There are many countries, organizations, and private companies conducting various space explorations. This has mainly been fueled by the curiosity to discover what lies outside our planet and to help answer one of humankind’s oldest mysteries… is there life outside of earth? While this is a huge step in the right direction for humanity, space exploration has its limitations.
One of the challenges space exploration faces is that most satellites and other space exploration machines rely on propellants which only have a short lifespan. The Space X Falcon 9 rocket which was launched last month is on a mission to deploy satellites which are only expected to last for 15 years in orbit. Over the years, lots of satellites from various organizations have ran out of propellants and power while in orbit. As a result, there is currently estimated to be over 7,000 tons of space junk orbiting the earth. This is a problem for space exploration as it poses a risk to other satellites or spacecraft.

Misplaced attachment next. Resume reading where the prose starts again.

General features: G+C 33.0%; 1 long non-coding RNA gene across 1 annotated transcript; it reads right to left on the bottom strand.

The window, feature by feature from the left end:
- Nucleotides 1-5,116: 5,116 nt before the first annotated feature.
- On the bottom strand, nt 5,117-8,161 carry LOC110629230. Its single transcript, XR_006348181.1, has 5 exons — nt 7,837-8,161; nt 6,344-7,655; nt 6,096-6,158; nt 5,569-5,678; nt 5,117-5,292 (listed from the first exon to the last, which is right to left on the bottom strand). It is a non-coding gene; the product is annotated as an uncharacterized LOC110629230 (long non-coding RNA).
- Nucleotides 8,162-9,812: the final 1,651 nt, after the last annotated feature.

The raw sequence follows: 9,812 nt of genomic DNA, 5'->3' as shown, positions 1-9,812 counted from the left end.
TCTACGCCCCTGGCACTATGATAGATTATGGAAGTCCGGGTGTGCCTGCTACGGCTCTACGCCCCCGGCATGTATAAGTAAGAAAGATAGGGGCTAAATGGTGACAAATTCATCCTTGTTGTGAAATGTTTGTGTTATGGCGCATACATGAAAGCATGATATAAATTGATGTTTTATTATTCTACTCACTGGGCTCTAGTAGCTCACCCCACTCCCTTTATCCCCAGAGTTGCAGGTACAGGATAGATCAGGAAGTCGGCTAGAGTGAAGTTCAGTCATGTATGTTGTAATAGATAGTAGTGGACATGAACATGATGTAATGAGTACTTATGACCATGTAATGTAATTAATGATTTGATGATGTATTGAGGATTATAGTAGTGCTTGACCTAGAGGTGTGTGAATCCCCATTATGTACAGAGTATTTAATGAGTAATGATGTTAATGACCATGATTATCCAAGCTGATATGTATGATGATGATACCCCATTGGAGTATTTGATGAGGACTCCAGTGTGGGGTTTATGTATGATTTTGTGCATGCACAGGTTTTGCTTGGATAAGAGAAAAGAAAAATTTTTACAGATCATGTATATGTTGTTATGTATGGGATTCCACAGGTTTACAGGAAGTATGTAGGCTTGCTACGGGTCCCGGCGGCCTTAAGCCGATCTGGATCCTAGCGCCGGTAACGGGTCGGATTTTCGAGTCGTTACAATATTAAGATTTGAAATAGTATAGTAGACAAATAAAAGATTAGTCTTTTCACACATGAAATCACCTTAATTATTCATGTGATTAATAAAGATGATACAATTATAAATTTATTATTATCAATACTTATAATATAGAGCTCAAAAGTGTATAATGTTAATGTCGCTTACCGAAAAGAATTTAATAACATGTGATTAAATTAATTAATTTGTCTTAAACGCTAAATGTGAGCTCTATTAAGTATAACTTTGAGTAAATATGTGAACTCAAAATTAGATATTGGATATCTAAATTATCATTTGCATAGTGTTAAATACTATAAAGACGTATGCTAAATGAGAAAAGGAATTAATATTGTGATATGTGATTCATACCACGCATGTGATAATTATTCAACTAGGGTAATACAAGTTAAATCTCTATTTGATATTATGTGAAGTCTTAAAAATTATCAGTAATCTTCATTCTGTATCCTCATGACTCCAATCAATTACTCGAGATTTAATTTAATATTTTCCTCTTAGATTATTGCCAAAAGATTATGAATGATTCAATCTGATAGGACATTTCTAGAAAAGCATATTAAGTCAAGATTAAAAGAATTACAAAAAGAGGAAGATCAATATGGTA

A UK-based company called Effective Space recently came up with a solution to this problem. The company has designed a space drone which uses patent pending technology to safely dock onto the dying or dead satellites and provide them with propulsion needed for another 7 years. According to the developers, the drones will have robotic capabilities, a docking system, and a thruster system that takes over the control of satellite. The drones will be able to keep the satellites in place, relocate it, or even de-orbit it to the graveyard section where it cannot pose a threat to other satellites.
The final version of the drone will be about the size of a washing machine. Its docking technology means it will be able to connect to a satellite without disrupting its current operations. After it safely docks, the drone’s thrusters act as a jet pack, allowing it to move. In addition to helping dying satellites, the drones will also help in debris removal by reducing the amount of space junk in earth’s orbit. According to Effective Space, the developers are on track to send the first two drones into orbit in a launch scheduled for 2020.